The former comedian and NBC employee (during his Saturday Night Live days) has made media consolidation and network neutrality two of his signature issues, and he hammered on both of them during his talk. Calling net neutrality the "free speech issue of our time," Franken expressed his displeasure with the FCC's recent net neutrality rules. The rules mark the "first time the FCC has ever allowed discrimination on the Internet" and they "will create essentially two Internets. " When it comes to the Comcast merger, Franken was even more vocal. United Nations report: Internet access is a human right - Los Angeles Times. U.S. Military Wanted to Provoke War With Cuba. In the early 1960s, America's top military leaders reportedly drafted plans to kill innocent people and commit acts of terrorism in U.S. cities to create public support for a war against Cuba. Code named Operation Northwoods, the plans reportedly included the possible assassination of Cuban émigrés, sinking boats of Cuban refugees on the high seas, hijacking planes, blowing up a U.S. ship, and even orchestrating violent terrorism in U.S. cities.
The plans were developed as ways to trick the American public and the international community into supporting a war to oust Cuba's then new leader, communist Fidel Castro. America's top military brass even contemplated causing U.S. military casualties, writing: "We could blow up a U.S. ship in Guantanamo Bay and blame Cuba," and, "casualty lists in U.S. newspapers would cause a helpful wave of national indignation. " "These were Joint Chiefs of Staff documents. Gunning for War "That's what we're supposed to be freeing them from," Bamford says. UPDATE 2-U.S. House rejects FCC's 'open' Internet rules. New GRAMA bill much more than restricting electronic access to information - ksl.com.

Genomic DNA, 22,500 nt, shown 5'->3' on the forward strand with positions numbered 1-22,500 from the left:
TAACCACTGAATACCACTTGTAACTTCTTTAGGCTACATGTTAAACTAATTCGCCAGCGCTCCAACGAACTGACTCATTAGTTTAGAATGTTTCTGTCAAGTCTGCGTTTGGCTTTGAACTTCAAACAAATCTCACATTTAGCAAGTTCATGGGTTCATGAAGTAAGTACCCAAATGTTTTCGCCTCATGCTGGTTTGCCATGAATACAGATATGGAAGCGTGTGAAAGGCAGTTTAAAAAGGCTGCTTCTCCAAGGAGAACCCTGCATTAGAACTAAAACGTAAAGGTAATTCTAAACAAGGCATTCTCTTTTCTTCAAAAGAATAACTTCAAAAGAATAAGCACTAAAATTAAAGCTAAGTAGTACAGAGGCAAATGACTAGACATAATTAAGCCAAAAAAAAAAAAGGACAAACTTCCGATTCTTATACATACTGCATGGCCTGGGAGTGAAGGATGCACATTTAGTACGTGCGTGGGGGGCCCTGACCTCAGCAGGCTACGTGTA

SALT LAKE CITY -- A bill that cripples the state's open record laws is expected to hit the governor's desk for his signature. We've reported on how the measure will remove all voicemails and text messages from public oversight --- the first state in the country to do so. But what we haven't told you is what's in the rest of the bill. Last year, KSL spent days auditing expense reports at the Kearns Improvement District. We discovered hundreds of dollars spent on greens fees -- registration fees for spouses to attend conferences.
We also found that employees were staying at fancy hotels like the Ritz Carlton when traveling out of state. We showed the state auditor what we found -- he called it "poor money management. " Under HB477, the fees that can now be tacked on to just looking at government records can run into the hundreds or even thousands of dollars. "It would be a giant rollback on access in Utah," said Jeff Hunt with the Utah Media Coalition. Another so-called rollback? FCC: 68% Of U.S. Connections Slower than 3 Mbps Down, 768kbps Up - As critics say FCC reports still gloss over competitive shortcomings. BitTorrent Based DNS To Counter US Domain Seizures. Comcast Starts ‘Toll Booth’ for Web, Level 3 Says.